What is in this article?:
- Why Fire Departments Should Consider Public/Private Partnerships
- A Different Kind of Pit Crew
(Appeared in print as "A Way to Stay in the Race")
Working for the fire department traditionally has been seen as a “calling.” The Great Recession and its aftershock now means fire leadership also must think of it as a revenue-generating business that is becoming more dependent on public/private partnerships (PPPs).
What is a PPP? In the paper, “Privatization and Public-Private Partnerships,” scholar E.S. Savas defines it as a relationship involving at least one government unit and private firms to undertake a major civic redevelopment project. Such partnerships can be beneficial, said National Volunteer Fire Council Chairman Philip Stittleburg, noting that the NVFC encourages departments and companies to work together to form mutually beneficial partnerships. Stittleburg pointed to ’s support for local volunteer departments as one example of a successful partnership.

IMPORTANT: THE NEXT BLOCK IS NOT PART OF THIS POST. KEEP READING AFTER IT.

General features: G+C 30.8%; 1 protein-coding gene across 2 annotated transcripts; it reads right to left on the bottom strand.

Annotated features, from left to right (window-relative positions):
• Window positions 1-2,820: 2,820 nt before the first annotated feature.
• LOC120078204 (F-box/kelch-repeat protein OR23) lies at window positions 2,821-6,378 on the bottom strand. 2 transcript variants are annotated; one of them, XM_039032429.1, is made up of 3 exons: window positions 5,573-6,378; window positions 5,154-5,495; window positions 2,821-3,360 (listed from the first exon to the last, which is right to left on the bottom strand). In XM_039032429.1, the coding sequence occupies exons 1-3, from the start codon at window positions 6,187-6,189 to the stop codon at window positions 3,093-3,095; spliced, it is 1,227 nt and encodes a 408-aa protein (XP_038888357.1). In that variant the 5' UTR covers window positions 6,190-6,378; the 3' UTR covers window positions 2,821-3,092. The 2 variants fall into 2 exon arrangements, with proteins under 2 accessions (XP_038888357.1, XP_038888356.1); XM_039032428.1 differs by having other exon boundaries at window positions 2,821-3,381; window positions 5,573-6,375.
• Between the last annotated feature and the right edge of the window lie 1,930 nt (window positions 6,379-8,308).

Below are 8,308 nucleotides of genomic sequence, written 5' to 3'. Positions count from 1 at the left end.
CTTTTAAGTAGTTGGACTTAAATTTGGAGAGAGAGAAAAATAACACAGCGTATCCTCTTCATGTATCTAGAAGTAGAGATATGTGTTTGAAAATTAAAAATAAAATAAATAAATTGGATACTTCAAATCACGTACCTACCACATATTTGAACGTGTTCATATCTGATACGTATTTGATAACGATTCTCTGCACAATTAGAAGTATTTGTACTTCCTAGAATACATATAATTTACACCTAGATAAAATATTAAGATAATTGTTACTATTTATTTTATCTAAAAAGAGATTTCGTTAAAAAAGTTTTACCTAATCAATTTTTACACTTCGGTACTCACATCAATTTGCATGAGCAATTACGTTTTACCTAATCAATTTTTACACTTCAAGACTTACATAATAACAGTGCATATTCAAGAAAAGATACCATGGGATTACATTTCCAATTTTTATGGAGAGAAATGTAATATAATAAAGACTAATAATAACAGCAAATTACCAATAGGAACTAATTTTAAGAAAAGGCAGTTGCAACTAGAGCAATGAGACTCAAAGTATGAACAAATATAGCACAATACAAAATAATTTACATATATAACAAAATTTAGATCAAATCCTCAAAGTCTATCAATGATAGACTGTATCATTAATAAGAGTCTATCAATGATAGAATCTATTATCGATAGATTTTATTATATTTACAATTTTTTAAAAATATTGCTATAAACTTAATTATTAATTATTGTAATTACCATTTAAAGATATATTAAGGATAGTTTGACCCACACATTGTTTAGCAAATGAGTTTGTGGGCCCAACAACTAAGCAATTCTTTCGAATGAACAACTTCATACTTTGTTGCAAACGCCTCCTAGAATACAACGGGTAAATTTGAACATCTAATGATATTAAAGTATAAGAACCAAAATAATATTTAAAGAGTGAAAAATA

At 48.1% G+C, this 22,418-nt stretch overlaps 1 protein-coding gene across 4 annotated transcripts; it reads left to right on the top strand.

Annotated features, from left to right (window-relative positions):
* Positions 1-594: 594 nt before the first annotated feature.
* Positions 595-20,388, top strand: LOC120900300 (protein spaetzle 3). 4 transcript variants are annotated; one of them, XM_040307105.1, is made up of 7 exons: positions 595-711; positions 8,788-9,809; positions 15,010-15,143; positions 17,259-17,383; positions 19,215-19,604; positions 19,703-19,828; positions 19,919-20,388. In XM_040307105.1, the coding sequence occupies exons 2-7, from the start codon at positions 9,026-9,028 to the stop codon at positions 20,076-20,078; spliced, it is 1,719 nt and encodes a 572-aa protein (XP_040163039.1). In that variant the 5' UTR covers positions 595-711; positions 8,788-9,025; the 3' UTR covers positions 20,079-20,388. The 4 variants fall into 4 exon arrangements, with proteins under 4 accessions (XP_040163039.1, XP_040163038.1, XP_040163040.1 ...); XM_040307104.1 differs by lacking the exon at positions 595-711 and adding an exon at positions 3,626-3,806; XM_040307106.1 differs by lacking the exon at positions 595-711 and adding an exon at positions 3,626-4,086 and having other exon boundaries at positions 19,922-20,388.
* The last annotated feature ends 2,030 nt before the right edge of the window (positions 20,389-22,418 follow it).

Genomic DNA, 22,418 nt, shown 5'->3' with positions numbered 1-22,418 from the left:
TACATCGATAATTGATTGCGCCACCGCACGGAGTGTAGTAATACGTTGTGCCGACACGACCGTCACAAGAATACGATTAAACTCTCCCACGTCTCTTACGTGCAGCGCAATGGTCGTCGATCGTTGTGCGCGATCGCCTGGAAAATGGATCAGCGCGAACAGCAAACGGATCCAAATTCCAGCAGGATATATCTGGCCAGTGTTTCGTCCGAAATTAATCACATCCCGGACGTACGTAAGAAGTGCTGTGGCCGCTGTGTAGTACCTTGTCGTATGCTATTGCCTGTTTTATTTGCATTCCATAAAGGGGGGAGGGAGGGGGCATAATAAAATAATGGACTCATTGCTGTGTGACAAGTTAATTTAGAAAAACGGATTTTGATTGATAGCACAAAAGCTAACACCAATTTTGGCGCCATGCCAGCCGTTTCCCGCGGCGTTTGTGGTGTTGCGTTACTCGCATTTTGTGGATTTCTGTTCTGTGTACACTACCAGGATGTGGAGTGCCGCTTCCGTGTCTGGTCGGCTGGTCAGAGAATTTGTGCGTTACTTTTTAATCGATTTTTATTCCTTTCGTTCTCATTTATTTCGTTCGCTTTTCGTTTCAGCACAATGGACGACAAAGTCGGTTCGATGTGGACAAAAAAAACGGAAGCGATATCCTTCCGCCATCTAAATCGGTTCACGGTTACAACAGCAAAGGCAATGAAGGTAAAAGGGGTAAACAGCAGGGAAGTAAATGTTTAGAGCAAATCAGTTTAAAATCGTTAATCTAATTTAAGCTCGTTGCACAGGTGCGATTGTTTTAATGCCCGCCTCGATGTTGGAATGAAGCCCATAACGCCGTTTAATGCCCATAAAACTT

“Departments are struggling to secure the resources and funding to continue to provide the level of protection their communities need,” he said. “Many businesses have the means to help these local departments, and in return, the departments can continue to protect the community and these businesses from emergencies of all kinds.”
Fire-service members often know business leaders in their communities who are supportive of public-safety needs. Stittleburg said chiefs should work within their departments to identify possible connections to pursue and then reach out to companies.